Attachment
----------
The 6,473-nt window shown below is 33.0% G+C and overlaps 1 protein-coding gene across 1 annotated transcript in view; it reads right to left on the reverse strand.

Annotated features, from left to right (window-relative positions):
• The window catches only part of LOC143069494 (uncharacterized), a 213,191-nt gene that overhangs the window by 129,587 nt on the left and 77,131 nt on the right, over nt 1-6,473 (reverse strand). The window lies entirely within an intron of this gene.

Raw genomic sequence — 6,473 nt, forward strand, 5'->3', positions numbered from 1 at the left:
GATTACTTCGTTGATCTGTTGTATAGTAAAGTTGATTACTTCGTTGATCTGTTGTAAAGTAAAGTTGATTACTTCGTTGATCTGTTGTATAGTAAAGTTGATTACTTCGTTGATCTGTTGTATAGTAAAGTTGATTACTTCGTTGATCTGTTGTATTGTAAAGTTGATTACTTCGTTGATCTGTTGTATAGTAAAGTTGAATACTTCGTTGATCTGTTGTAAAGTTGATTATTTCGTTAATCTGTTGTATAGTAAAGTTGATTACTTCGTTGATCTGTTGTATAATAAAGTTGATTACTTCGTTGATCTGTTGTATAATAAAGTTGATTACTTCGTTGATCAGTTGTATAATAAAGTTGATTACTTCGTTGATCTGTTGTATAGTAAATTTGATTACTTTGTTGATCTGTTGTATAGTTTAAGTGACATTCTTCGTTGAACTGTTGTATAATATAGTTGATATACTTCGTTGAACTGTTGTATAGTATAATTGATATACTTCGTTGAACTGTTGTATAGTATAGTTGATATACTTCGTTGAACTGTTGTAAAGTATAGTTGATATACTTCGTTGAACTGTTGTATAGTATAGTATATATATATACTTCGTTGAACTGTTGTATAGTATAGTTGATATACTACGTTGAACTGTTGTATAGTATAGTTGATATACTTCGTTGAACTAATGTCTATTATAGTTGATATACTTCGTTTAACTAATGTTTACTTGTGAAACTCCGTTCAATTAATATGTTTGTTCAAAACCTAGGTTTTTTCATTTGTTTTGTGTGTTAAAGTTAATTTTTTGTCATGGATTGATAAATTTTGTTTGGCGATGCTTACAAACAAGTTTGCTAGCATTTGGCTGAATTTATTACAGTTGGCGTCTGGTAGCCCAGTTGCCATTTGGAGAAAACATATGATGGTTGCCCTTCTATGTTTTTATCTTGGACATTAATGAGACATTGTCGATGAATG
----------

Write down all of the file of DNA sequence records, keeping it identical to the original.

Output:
The 6,473-nt window shown below is 33.0% G+C and overlaps 1 protein-coding gene across 1 annotated transcript in view; it reads right to left on the reverse strand.

Annotated features, from left to right (window-relative positions):
• The window catches only part of LOC143069494 (uncharacterized), a 213,191-nt gene that overhangs the window by 129,587 nt on the left and 77,131 nt on the right, over nt 1-6,473 (reverse strand). The window lies entirely within an intron of this gene.

Raw genomic sequence — 6,473 nt, forward strand, 5'->3', positions numbered from 1 at the left:
GATTACTTCGTTGATCTGTTGTATAGTAAAGTTGATTACTTCGTTGATCTGTTGTAAAGTAAAGTTGATTACTTCGTTGATCTGTTGTATAGTAAAGTTGATTACTTCGTTGATCTGTTGTATAGTAAAGTTGATTACTTCGTTGATCTGTTGTATTGTAAAGTTGATTACTTCGTTGATCTGTTGTATAGTAAAGTTGAATACTTCGTTGATCTGTTGTAAAGTTGATTATTTCGTTAATCTGTTGTATAGTAAAGTTGATTACTTCGTTGATCTGTTGTATAATAAAGTTGATTACTTCGTTGATCTGTTGTATAATAAAGTTGATTACTTCGTTGATCAGTTGTATAATAAAGTTGATTACTTCGTTGATCTGTTGTATAGTAAATTTGATTACTTTGTTGATCTGTTGTATAGTTTAAGTGACATTCTTCGTTGAACTGTTGTATAATATAGTTGATATACTTCGTTGAACTGTTGTATAGTATAATTGATATACTTCGTTGAACTGTTGTATAGTATAGTTGATATACTTCGTTGAACTGTTGTAAAGTATAGTTGATATACTTCGTTGAACTGTTGTATAGTATAGTATATATATATACTTCGTTGAACTGTTGTATAGTATAGTTGATATACTACGTTGAACTGTTGTATAGTATAGTTGATATACTTCGTTGAACTAATGTCTATTATAGTTGATATACTTCGTTTAACTAATGTTTACTTGTGAAACTCCGTTCAATTAATATGTTTGTTCAAAACCTAGGTTTTTTCATTTGTTTTGTGTGTTAAAGTTAATTTTTTGTCATGGATTGATAAATTTTGTTTGGCGATGCTTACAAACAAGTTTGCTAGCATTTGGCTGAATTTATTACAGTTGGCGTCTGGTAGCCCAGTTGCCATTTGGAGAAAACATATGATGGTTGCCCTTCTATGTTTTTATCTTGGACATTAATGAGACATTGTCGATGAATG